Twenty years ago, Cambodia had one of the world’s highest tuberculosis (TB) rates and a health system weakened by decades of conflict and economic hardship. Over the past decade, however, new approaches that provide universal access to TB care through primary health centres have halved the number of new cases and helped the country meet global targets for detection and treatment.
“These results are a major achievement for TB control. They prove that in low-income settings persistence, commitment and competence do succeed in saving lives,” says Dr Mario Raviglione, Director of WHO’s Stop TB Department.
Health system in tatters
In the early 1990s, Cambodia was struggling with a health system left in tatters after decades of civil war and Khmer Rouge rule. Much of the infrastructure had been destroyed and fewer than 50 doctors were left practicing from a former workforce of around 600.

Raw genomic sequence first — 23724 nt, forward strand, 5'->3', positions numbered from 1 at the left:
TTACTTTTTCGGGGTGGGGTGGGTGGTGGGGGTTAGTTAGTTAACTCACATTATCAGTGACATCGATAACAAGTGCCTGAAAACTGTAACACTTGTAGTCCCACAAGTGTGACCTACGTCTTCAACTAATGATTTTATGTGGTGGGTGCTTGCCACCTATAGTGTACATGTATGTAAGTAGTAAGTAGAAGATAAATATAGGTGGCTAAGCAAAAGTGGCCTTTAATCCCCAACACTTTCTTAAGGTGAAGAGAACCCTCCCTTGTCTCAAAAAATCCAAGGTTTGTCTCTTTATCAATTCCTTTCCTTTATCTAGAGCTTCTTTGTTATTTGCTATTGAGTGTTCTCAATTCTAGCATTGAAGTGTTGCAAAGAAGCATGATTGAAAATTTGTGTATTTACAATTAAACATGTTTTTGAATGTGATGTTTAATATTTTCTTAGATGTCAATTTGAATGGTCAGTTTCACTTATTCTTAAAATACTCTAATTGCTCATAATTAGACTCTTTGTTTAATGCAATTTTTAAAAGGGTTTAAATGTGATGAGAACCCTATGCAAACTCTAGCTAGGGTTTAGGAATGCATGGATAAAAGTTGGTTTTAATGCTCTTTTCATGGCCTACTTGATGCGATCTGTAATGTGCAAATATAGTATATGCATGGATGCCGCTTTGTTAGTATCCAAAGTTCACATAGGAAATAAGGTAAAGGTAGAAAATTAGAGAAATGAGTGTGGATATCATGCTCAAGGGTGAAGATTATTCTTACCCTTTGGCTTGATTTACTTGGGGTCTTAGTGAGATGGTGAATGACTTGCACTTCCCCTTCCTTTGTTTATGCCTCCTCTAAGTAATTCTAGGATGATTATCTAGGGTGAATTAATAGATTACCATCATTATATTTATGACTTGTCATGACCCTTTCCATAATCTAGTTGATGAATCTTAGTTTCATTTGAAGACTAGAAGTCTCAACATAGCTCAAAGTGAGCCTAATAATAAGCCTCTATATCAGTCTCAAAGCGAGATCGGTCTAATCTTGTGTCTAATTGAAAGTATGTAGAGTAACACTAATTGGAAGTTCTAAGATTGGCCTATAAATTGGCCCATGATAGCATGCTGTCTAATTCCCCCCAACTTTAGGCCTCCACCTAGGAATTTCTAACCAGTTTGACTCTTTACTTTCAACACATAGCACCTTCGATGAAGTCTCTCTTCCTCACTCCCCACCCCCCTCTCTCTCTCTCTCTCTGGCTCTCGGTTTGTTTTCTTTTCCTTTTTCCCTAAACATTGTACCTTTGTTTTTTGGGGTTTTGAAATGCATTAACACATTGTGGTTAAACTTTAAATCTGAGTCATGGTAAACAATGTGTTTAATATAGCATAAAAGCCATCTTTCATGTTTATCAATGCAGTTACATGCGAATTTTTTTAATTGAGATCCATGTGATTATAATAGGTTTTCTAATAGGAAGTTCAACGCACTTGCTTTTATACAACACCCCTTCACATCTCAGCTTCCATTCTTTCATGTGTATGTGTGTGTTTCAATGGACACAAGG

Cambodia had one of the highest TB infection rates in the world. Diagnosis and treatment services were only available in hospitals, and many people did not seek care because they could not afford the cost of travel and accommodation for the 12–18 months of treatment required at that time. Others waited until they were very sick before going to hospital, infecting many more people in the meantime and making treatment much more challenging.
A new approach
In 1993, the global focus on the resurgence of TB worldwide triggered the newly elected government to relaunch its national TB programme with strong support from the recently re-established WHO country office.
Five years later, a radical reconfiguration of the Cambodian health system cut the number of hospitals and created decentralized health services for the communities. “This reform provided the perfect opportunity to change the way TB services were delivered,” says Dr Pieter van Maaren, WHO Representative in Cambodia.
Cambodia has now transformed its TB programme from a hospital-based system to one that provides free, universal access to TB care at the grassroots level. At the core of the new approach was the WHO-recommended DOTS (Directly Observed Therapy – Short Course), with its emphasis on supporting TB patients as they follow a six-month treatment regimen.